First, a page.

Given strings like the following:


I would like to extract: 34, 1 using c++ (STL but no boost), c.


7 Answers 7


You’re searching for the function string.find_last_not_of:

string str = "sdfsd34";
size_t last_index = str.find_last_not_of("0123456789");
string result = str.substr(last_index + 1);
  • str.substr(str.find_first_of("0123456789")) is OK too.
    – uol3c
    May 3, 2017 at 3:39
  • 2
    @Jeelee that depends on what OP meant. If he meant "extract everything after the first number", yours is right; if he meant "extract trailing numbers" (ie. 2 in 1337hunter2), only Konrad is right. Visitors from the future of course can use whatever they want to do.
    – Joeytje50
    Sep 24, 2018 at 16:27

A lot here depends on whether you're more comfortable with string manipulation, or with STL-style iterators and such. As @Konrad already pointed out, std::string has find_last_not_of built in, for anybody who likes string-style manipulation.

If you prefer, you can work with a string a bit more like a container, and find the first non-digit starting from the end:

std::string::iterator pos = std::find_if(

In this case, the conversion from reverse_iterator to iterator happens to work out very nicely. The reverse_iterator returned by find_if will refer to the last element before a contiguous set of digits at the end of the string. The base of that, however, will refer to the first of the digits (or mystring.end() if there are no digits at the end or (unfortunately) if the whole string consists of digits).


Initial version, using <algorithm>:

string input("aasdf43");
string matches("01234567890");

string::iterator iter = find_first_of(input.begin(), input.end(), 
        matches.begin(), matches.end());

string next(iter, input.end());

stringstream intStream(next);
int intValue;
intStream >> intValue;

EDIT: Better to use member function:

string input("aasdf43");
string matches("0123456789");
size_t offset = input.find_first_of(matches);
string next(input.substr(offset));

stringstream intStream(next);
int intValue;
intStream >> intValue;

Just for good measure - an <algorithm> version not requiring check versus all digits.

string::reverse_iterator iter = find_if_not(input.rbegin(), input.rend(), 
    ([&](char c) { return c >= '0' && c <= '9';}));
reverse(input.rbegin(), iter);
string reversed(input.rbegin(), iter);

stringstream intStream(reversed);
int intValue;
intStream >> intValue;
  • Good alternative. Note, however, that this will fail for strings such as "ab12cd34" (i.e. any string that has numbers followed by letters). Nov 1, 2010 at 19:37
  • @Konrad - yes, this is for problem as stated and yours is more robust. Mine is better with member function not <algorithm> version. Nov 1, 2010 at 19:39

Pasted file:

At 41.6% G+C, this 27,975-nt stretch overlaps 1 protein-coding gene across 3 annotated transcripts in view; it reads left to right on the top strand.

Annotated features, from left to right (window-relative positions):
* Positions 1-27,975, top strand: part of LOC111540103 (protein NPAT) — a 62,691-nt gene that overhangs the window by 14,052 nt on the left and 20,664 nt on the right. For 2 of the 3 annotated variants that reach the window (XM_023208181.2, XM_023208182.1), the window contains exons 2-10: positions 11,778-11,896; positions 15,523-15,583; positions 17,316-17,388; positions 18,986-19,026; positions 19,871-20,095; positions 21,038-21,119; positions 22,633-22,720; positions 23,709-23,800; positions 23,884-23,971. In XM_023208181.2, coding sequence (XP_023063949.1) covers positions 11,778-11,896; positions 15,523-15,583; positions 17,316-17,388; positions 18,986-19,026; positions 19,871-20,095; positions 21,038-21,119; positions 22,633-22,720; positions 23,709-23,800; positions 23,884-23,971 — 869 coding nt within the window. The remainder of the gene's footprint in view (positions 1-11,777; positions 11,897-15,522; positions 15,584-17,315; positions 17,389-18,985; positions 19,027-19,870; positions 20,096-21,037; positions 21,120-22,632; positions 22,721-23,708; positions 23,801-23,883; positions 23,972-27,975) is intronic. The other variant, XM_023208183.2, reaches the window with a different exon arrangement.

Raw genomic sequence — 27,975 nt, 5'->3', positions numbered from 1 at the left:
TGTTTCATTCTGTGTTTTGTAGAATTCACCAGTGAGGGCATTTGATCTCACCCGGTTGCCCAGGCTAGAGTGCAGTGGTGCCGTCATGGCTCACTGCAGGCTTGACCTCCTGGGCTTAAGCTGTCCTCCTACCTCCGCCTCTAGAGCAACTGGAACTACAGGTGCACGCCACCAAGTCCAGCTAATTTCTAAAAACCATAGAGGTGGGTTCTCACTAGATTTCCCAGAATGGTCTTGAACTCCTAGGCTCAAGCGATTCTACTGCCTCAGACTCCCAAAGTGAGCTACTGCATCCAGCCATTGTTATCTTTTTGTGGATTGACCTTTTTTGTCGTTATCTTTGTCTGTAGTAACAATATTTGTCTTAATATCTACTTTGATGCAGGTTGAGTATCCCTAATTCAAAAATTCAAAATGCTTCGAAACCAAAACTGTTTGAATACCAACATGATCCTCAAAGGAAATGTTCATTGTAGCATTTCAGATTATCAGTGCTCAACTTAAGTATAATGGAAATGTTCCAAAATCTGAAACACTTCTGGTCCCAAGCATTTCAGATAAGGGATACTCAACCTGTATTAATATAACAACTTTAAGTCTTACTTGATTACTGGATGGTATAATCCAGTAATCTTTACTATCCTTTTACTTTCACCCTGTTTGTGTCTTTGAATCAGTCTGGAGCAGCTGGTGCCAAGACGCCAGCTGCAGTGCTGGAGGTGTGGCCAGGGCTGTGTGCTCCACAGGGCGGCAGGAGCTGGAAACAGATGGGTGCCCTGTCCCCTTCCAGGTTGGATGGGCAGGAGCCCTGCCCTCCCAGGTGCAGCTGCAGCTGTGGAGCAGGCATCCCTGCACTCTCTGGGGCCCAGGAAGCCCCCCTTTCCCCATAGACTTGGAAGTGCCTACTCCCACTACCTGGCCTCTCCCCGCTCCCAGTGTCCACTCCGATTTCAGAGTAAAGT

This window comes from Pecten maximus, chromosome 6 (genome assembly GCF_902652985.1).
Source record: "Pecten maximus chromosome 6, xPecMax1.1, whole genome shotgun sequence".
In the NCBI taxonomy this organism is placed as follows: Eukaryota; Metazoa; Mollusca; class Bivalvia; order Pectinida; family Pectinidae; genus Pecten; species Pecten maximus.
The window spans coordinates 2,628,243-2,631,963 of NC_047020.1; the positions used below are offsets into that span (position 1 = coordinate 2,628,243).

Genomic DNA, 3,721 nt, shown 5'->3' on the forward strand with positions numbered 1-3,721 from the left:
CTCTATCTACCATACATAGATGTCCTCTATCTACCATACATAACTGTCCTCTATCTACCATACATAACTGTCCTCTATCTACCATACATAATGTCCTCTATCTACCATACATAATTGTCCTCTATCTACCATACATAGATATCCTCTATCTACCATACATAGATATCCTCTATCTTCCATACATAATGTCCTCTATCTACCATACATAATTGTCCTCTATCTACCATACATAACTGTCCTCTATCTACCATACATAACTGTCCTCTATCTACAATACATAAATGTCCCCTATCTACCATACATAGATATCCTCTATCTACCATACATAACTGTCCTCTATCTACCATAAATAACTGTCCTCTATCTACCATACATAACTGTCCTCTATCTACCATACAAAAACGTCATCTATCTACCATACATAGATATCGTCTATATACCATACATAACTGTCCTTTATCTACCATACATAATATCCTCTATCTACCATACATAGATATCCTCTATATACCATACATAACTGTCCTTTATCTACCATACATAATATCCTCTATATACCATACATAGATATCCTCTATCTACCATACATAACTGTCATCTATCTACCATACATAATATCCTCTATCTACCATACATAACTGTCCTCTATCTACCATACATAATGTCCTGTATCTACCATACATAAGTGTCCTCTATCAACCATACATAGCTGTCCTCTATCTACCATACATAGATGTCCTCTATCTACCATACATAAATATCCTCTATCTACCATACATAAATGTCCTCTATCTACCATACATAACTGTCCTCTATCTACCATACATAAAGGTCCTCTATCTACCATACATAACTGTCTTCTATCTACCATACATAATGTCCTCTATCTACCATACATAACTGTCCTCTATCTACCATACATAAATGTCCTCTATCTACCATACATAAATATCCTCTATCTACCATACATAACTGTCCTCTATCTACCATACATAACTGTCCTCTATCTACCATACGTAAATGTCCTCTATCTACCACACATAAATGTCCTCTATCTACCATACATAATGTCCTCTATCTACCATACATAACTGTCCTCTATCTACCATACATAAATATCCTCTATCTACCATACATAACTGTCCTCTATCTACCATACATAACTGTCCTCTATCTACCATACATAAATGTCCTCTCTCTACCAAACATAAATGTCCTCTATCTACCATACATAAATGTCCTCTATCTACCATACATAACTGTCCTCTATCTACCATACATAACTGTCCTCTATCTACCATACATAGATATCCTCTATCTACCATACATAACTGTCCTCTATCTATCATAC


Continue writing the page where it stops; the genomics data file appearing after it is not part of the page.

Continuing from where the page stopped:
• 1) I liked the algorithms version because it was a nice alternative. It also used iterators which I prefer over indexes any time. 2) Hm. I forgot about that. But yes, it will work since string::npos == -1 as per the standard (§21.3.6). Nov 1, 2010 at 19:43
  • The version from Konrad also works for entirely numeric input, because string::find_last_not_of returns string::npos (== (string::size_type)-1) for not found. When adding 1, you conveniently end up with 0. Nov 1, 2010 at 19:46

Here is a C solution. You've to include stdio.h and ctype.h to get this to work.

char* str = "djafldjsalj124"; 
long n; 

char *s = str; 
while (*s && !isdigit(*s)) s++; 
if (*s)
 sscanf(s, "%d", &n);  
 printf("%d\n", n); 

If they're always at the end, then just start at the end of the string and look for a digit, when you get to the first non digit number, then you have it. Look at reverse_find, or find_reverse, or something like that. It's been a long time since I've done any string manipulation in STL. Being the old-timey c programmer that I am, I'd probably end up converting it to a char array (if it's not a super long string), and doing stupid pointer tricks, but thats just me.


Assuming str is the string in question, and i will contain a pointer to the character where the number starts...

char* i;
for(i = str + strlen(str) - 1; i >= str && *i >= '0' && *i <= '9'; i--);

The C++ solutions already posted are pretty reasonable. In C, you can use strpbrk. This gives the first occurance of any of a set of characters, so if it not guaranteed that the digits appear at the end of the string, you will need to call strpbrk until it returns null, saving the result of the previous call before the next call. There is no reverse strpbrk as there is for strchr, at least that I know of.

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